2. People disagree on the metric by which CEOs are compared. Often, the business press emphasizes vanity metrics like growth in revenue or earnings, or total headcount. The author argues this would be like fixating on the tallest NBA players or the heaviest football linebackers. In reality, **only one metric in business really matters—the company’s per share...

The Outsiders: Eight Unconventional CEOs Summary Chapter 1: Tom Murphy and Capital Cities Broadcasting

Capital Cities Broadcasting was a media company owning television stations, radio stations, and print publications. Outsider CEO Tom Murphy was CEO from 1966 to 1996.

In 1966, the market capitalization of Capital Cities was 6% that of CBS, the dominant media business in the country.

By 1996, when Capital Cities sold to Disney, it had rocketed past CBS and was now worth three times as much as CBS. It had acquired media giant ABC, which was dubbed by the press as akin to a “minnow swallowing a whale.” Relative to CBS, Capital Cities had grown nearly 50 times as much in the same period.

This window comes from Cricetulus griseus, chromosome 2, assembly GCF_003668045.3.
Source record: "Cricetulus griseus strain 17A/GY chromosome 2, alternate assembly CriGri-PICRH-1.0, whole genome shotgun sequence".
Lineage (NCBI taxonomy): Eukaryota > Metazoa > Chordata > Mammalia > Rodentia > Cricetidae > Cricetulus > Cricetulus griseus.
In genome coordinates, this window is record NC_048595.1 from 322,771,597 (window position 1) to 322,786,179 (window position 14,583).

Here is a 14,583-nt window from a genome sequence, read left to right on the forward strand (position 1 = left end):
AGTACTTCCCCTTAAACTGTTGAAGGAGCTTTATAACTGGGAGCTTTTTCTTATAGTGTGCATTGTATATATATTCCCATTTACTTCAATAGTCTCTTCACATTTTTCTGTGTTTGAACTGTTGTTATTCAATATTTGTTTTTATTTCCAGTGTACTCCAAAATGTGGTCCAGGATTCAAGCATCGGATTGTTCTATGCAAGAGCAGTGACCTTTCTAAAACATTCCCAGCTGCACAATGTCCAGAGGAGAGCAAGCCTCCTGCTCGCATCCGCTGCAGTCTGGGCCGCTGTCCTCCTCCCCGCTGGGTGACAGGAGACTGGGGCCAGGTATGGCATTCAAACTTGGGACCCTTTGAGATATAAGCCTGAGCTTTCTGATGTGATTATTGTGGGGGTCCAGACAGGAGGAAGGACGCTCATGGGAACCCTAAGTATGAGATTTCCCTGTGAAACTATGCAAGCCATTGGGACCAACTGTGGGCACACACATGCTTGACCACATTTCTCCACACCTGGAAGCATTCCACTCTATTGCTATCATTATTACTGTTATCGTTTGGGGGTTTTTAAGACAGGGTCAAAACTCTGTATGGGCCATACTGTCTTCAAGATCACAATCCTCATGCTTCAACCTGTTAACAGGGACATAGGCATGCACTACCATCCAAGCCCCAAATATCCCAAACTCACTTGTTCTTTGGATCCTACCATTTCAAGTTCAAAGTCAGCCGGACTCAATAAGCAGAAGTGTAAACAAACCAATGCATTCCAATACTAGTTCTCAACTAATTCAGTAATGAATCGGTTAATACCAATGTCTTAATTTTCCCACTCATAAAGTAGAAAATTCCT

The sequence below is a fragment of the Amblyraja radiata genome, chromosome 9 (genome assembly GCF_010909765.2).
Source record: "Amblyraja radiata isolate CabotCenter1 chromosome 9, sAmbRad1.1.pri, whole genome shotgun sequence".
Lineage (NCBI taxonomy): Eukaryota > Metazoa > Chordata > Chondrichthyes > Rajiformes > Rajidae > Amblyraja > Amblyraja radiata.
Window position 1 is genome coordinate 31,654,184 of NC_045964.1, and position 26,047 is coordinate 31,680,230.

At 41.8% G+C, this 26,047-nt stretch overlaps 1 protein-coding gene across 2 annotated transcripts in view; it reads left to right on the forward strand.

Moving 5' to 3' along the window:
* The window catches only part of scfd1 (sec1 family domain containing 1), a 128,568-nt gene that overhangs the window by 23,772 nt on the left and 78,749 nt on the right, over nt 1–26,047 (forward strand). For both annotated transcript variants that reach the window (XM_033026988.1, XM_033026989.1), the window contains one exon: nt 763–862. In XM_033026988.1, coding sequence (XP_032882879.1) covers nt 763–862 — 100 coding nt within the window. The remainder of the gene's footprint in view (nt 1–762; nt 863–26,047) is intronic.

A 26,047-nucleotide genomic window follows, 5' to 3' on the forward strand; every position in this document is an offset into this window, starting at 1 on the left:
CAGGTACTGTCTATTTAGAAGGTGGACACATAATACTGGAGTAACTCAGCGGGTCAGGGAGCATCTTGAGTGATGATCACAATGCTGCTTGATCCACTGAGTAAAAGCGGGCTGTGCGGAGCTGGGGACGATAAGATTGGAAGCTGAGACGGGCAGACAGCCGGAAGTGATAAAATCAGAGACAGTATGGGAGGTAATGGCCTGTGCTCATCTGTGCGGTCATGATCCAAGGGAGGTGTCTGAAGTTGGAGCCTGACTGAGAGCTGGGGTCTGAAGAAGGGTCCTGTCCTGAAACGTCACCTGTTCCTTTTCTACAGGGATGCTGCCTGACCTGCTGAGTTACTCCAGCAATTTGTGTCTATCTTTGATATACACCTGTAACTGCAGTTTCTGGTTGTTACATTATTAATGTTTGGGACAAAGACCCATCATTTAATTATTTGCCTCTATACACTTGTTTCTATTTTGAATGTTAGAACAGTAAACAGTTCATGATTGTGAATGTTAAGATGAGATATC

The strategy was simple and repeatable: buy media properties with attractive economics, improve operations to generate more cash, and use the cash to buy more media properties. Capital Cities had a management playbook that made it very effective at increasing revenue and cutting costs at its newly acquired companies. This created a “perpetual motion machine for returns.”


From 1966 to 1996, Capital Cities showed a 19.9% annual return rate, compared to the 10.1% for the S&P 500 and 13.2% return for leading media companies.

$1 invested at the beginning would have been worth $204 by 1996. This outperformed the S&P by 16.7 times, and his peers by almost 4 times.


Tom Murphy served in World War II and graduated from Harvard Business School in 1949. He worked as a product manager in consumer packaged goods for Lever Brothers until 1954, when his father’s friend Frank Smith told him about a TV station in Albany he’d purchased from bankruptcy. With no broadcasting experience, Murphy left to run the station day-to-day, with Smith running the business from downtown New York.

Murphy’s strategy was to improve programming to raise revenue and manage costs to reduce expenses. After a few years of losses, Murphy turned the station into a profitable cash generator. In 1957, they bought a second station in North Carolina, then a third one in Providence, and continuously from then on.